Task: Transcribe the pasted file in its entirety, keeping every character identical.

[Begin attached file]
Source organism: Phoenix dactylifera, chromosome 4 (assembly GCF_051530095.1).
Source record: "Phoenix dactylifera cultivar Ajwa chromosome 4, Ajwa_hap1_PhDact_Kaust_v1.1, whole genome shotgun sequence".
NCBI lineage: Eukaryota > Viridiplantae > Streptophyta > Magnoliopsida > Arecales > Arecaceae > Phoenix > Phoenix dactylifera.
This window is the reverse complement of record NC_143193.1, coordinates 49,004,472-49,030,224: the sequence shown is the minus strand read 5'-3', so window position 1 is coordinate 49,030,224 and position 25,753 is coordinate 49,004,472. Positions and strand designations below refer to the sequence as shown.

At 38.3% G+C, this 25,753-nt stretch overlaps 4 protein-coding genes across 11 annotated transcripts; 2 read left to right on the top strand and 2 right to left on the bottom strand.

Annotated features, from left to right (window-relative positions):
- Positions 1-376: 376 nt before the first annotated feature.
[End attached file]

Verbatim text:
Source organism: Phoenix dactylifera, chromosome 4 (assembly GCF_051530095.1).
Source record: "Phoenix dactylifera cultivar Ajwa chromosome 4, Ajwa_hap1_PhDact_Kaust_v1.1, whole genome shotgun sequence".
NCBI lineage: Eukaryota > Viridiplantae > Streptophyta > Magnoliopsida > Arecales > Arecaceae > Phoenix > Phoenix dactylifera.
This window is the reverse complement of record NC_143193.1, coordinates 49,004,472-49,030,224: the sequence shown is the minus strand read 5'-3', so window position 1 is coordinate 49,030,224 and position 25,753 is coordinate 49,004,472. Positions and strand designations below refer to the sequence as shown.

At 38.3% G+C, this 25,753-nt stretch overlaps 4 protein-coding genes across 11 annotated transcripts; 2 read left to right on the top strand and 2 right to left on the bottom strand.

Annotated features, from left to right (window-relative positions):
- Positions 1-376: 376 nt before the first annotated feature.